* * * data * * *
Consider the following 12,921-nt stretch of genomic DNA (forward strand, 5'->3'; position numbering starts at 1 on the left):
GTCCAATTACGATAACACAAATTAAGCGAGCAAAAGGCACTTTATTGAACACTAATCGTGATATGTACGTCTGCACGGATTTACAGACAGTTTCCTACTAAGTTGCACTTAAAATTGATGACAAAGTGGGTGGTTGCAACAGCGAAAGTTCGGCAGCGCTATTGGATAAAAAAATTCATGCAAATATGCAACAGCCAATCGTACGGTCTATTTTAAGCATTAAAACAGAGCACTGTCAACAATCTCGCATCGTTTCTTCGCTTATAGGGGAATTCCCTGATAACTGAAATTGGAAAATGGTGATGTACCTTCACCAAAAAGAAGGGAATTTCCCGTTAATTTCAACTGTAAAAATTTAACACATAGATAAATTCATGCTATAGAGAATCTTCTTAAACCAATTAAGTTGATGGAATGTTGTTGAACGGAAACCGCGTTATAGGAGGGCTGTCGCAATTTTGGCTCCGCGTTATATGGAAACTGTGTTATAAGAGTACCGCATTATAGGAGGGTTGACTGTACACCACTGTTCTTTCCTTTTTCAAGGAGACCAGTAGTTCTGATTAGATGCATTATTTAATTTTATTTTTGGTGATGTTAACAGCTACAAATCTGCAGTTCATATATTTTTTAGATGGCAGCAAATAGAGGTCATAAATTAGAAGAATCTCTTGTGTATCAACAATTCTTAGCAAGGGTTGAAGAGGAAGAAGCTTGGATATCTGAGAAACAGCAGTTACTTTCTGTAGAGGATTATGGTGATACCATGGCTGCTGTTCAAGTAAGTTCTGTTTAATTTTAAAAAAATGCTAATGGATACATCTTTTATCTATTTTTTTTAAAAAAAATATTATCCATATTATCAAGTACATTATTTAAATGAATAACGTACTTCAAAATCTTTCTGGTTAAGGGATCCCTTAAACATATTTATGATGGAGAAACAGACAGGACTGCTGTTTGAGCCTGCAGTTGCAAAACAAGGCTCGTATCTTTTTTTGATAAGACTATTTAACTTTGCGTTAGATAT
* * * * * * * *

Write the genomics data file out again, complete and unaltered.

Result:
Consider the following 12,921-nt stretch of genomic DNA (forward strand, 5'->3'; position numbering starts at 1 on the left):
GTCCAATTACGATAACACAAATTAAGCGAGCAAAAGGCACTTTATTGAACACTAATCGTGATATGTACGTCTGCACGGATTTACAGACAGTTTCCTACTAAGTTGCACTTAAAATTGATGACAAAGTGGGTGGTTGCAACAGCGAAAGTTCGGCAGCGCTATTGGATAAAAAAATTCATGCAAATATGCAACAGCCAATCGTACGGTCTATTTTAAGCATTAAAACAGAGCACTGTCAACAATCTCGCATCGTTTCTTCGCTTATAGGGGAATTCCCTGATAACTGAAATTGGAAAATGGTGATGTACCTTCACCAAAAAGAAGGGAATTTCCCGTTAATTTCAACTGTAAAAATTTAACACATAGATAAATTCATGCTATAGAGAATCTTCTTAAACCAATTAAGTTGATGGAATGTTGTTGAACGGAAACCGCGTTATAGGAGGGCTGTCGCAATTTTGGCTCCGCGTTATATGGAAACTGTGTTATAAGAGTACCGCATTATAGGAGGGTTGACTGTACACCACTGTTCTTTCCTTTTTCAAGGAGACCAGTAGTTCTGATTAGATGCATTATTTAATTTTATTTTTGGTGATGTTAACAGCTACAAATCTGCAGTTCATATATTTTTTAGATGGCAGCAAATAGAGGTCATAAATTAGAAGAATCTCTTGTGTATCAACAATTCTTAGCAAGGGTTGAAGAGGAAGAAGCTTGGATATCTGAGAAACAGCAGTTACTTTCTGTAGAGGATTATGGTGATACCATGGCTGCTGTTCAAGTAAGTTCTGTTTAATTTTAAAAAAATGCTAATGGATACATCTTTTATCTATTTTTTTTAAAAAAAATATTATCCATATTATCAAGTACATTATTTAAATGAATAACGTACTTCAAAATCTTTCTGGTTAAGGGATCCCTTAAACATATTTATGATGGAGAAACAGACAGGACTGCTGTTTGAGCCTGCAGTTGCAAAACAAGGCTCGTATCTTTTTTTGATAAGACTATTTAACTTTGCGTTAGATAT